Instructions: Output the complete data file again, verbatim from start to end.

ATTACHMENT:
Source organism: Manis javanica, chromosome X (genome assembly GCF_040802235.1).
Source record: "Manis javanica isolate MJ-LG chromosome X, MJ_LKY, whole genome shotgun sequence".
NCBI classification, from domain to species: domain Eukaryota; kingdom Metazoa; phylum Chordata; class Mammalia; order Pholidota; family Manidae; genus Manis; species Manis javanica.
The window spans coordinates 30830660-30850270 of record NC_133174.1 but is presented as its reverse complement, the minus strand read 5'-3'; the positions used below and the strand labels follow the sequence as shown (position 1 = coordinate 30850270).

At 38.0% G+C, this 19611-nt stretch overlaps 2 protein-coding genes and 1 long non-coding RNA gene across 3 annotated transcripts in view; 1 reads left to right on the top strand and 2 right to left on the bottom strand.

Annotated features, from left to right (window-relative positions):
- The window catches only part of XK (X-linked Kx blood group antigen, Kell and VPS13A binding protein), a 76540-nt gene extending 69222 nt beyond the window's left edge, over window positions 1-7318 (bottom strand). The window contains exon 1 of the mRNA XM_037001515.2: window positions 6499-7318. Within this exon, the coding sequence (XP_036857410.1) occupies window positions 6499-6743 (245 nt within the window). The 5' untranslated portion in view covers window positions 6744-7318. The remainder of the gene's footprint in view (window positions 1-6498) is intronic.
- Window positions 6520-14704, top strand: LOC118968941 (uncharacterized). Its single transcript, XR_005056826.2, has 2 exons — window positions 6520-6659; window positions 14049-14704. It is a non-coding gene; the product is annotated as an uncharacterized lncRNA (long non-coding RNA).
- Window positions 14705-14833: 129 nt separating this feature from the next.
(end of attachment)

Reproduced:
Source organism: Manis javanica, chromosome X (genome assembly GCF_040802235.1).
Source record: "Manis javanica isolate MJ-LG chromosome X, MJ_LKY, whole genome shotgun sequence".
NCBI classification, from domain to species: domain Eukaryota; kingdom Metazoa; phylum Chordata; class Mammalia; order Pholidota; family Manidae; genus Manis; species Manis javanica.
The window spans coordinates 30830660-30850270 of record NC_133174.1 but is presented as its reverse complement, the minus strand read 5'-3'; the positions used below and the strand labels follow the sequence as shown (position 1 = coordinate 30850270).

At 38.0% G+C, this 19611-nt stretch overlaps 2 protein-coding genes and 1 long non-coding RNA gene across 3 annotated transcripts in view; 1 reads left to right on the top strand and 2 right to left on the bottom strand.

Annotated features, from left to right (window-relative positions):
- The window catches only part of XK (X-linked Kx blood group antigen, Kell and VPS13A binding protein), a 76540-nt gene extending 69222 nt beyond the window's left edge, over window positions 1-7318 (bottom strand). The window contains exon 1 of the mRNA XM_037001515.2: window positions 6499-7318. Within this exon, the coding sequence (XP_036857410.1) occupies window positions 6499-6743 (245 nt within the window). The 5' untranslated portion in view covers window positions 6744-7318. The remainder of the gene's footprint in view (window positions 1-6498) is intronic.
- Window positions 6520-14704, top strand: LOC118968941 (uncharacterized). Its single transcript, XR_005056826.2, has 2 exons — window positions 6520-6659; window positions 14049-14704. It is a non-coding gene; the product is annotated as an uncharacterized lncRNA (long non-coding RNA).
- Window positions 14705-14833: 129 nt separating this feature from the next.